arrival of container: diana
Let me share the day with you all about the container. Leanne, Ange, Simon and I headed off to the Kenyan Tanzanian boarder to see the container. It arrived 2nd Oct, 10 days late due to clearance problems with customs in Mombasa. I was so sad that Harry and Sarah had already left Tarime, because we had planned so much aroung the contaier for them.
The container was designed and painted by the grade 7 students, Katie Woodruffe and Josie of the Launceston Church Grammar School. Alison Bassano worked tirelessly with her students to help fill, wash and sort things for the container. The girls from The Tarime Goodwill Foundation (in Tasmania), ie Penny, Sonia, Carol, Gill, Kate, Fiona and Lisa worked so hard and selflessly to get clothing, books, the ambulance, medical and educational equipment for the container. This would never have come together had it not been for their amazing work. Rob Van Der Elst from the Deloraine Rotary club worked along side all of us to help bring this all together. Rob did a fantastic job with organizing the shipment of the container to Mombasa. Rob and I had numerous texts and phone calls between Tanzania and Tasmania, trying to get the officals to release our container.
The day arrived at the boarder when I saw our brightly decorated container, covered with the smiling faces of the Grammar students. How it stood out in the dusty brown haze of the Sirari boarder. My eyes filled with tears of absolute joy and relief when I first saw the container. Omari was with me.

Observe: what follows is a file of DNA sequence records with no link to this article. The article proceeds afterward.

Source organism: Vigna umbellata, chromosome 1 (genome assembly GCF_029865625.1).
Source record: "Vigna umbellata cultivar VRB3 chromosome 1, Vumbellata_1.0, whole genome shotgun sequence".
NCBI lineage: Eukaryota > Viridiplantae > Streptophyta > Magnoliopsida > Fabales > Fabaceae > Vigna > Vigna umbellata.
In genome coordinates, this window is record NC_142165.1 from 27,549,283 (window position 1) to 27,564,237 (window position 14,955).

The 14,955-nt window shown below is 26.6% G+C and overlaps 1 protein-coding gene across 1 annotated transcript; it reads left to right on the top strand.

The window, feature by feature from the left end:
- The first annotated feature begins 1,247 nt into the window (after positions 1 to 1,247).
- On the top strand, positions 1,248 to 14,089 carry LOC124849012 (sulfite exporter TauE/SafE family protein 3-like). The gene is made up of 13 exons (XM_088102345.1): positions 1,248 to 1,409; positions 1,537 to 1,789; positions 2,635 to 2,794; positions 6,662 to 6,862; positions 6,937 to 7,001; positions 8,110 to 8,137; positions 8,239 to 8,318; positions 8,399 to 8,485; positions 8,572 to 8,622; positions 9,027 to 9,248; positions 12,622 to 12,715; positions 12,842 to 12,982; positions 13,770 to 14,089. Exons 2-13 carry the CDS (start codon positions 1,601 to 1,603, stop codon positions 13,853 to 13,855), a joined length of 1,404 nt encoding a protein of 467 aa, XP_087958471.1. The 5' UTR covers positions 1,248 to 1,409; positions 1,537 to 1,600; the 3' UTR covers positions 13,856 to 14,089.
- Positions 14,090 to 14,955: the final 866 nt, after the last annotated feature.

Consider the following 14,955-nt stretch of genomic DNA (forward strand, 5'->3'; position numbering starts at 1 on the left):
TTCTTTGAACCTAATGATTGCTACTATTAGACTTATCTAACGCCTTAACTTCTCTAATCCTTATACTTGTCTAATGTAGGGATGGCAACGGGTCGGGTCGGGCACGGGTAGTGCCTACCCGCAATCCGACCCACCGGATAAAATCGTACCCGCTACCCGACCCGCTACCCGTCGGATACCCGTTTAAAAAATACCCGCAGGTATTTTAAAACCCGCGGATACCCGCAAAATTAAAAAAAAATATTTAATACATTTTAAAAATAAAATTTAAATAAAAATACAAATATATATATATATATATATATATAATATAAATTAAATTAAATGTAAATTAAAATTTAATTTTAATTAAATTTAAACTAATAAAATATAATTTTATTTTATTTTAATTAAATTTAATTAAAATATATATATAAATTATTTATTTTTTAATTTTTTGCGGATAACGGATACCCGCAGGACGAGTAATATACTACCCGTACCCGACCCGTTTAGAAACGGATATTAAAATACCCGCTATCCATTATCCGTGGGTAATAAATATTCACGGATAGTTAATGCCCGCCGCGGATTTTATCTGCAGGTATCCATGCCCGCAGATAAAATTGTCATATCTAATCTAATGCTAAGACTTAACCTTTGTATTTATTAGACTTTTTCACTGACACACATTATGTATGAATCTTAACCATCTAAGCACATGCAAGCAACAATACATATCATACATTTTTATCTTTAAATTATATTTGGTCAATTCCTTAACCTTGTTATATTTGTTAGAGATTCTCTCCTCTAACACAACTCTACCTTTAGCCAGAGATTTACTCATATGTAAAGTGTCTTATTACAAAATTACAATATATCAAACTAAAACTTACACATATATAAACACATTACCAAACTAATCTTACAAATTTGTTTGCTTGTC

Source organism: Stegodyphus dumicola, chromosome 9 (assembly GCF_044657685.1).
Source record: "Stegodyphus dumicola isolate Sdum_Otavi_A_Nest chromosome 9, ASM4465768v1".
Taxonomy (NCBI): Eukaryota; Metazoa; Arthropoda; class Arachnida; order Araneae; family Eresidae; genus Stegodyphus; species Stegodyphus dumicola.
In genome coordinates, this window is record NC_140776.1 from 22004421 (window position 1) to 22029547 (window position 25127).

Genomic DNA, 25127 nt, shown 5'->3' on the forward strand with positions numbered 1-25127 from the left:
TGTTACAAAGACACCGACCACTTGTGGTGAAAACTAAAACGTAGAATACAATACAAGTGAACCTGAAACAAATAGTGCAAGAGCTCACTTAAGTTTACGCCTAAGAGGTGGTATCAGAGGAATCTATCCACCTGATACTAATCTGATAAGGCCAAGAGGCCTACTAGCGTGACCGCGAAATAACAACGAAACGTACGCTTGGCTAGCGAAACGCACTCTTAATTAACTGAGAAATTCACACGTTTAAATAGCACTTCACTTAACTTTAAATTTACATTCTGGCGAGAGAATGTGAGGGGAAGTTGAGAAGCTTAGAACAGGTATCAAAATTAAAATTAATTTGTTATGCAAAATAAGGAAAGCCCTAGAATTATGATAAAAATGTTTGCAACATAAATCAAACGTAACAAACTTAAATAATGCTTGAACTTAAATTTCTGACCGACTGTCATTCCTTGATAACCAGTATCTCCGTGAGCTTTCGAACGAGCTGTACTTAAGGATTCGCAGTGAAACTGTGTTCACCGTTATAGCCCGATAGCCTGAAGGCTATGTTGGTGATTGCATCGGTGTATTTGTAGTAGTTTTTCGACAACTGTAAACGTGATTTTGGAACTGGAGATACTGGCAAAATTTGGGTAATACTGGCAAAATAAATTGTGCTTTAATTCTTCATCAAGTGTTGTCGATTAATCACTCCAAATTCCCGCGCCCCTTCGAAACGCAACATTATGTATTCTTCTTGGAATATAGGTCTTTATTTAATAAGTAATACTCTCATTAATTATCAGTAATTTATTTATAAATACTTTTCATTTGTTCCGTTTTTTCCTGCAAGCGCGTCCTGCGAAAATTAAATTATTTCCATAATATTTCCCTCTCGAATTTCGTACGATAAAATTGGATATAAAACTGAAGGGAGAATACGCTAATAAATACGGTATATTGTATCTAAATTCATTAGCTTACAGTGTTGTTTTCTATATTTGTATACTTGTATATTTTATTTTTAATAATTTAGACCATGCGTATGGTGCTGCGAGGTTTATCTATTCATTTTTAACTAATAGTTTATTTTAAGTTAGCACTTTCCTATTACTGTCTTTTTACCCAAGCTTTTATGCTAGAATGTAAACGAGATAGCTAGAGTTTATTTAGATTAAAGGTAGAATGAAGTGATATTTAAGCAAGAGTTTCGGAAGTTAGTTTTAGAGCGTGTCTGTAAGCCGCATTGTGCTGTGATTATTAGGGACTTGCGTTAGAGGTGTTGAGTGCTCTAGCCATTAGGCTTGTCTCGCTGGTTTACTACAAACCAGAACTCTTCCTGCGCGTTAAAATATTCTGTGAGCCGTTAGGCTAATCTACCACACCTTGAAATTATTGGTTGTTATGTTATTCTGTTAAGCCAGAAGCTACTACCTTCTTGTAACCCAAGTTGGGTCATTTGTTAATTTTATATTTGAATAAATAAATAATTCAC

We had a busy day, because we had to unpack everything from the container onto a grassy patch, then unload the Ambulance, then repack the container. Dr Winani set 10 helpers with us. All I can say thank goodness for them and the hard work delivered by Leanne, Ange and Simon.
I was priveleged to drive the Ambulance out of the container, a magical moment. Without the generous help and support from Grant Lennox, Mark Strickland and Garry O’keefe for Tasmanian Ambulance Service this would never had happened.
Times like this makes me realize what fantastic people we have supporting us, how we all work together to help people with huge needs. It’s so rewarding seeing everything come together.
By the time we got official clearance of the Ambulance from customs, the hot African sun had gone down for the night, and the sky was softly illuminated by the small cresent of the moon. We were absolutey starving as no one had eaten sine 0700 hrs that morning. A eldery dishevelled local came up to us pushing a tin box filled with samosas, being heated by coals. He must have made a fortune out of us, because we only had American money and were so hungry, that we just ate and paid, ate and paid.
Finally, we were ready to leave for Tarime. Weary, but excited. Ange drove Leanne and I back safely to our welcoming hotel, the CMG. Lisa and Michael were anxiously waiting for us with our well earned sodas.
A great day.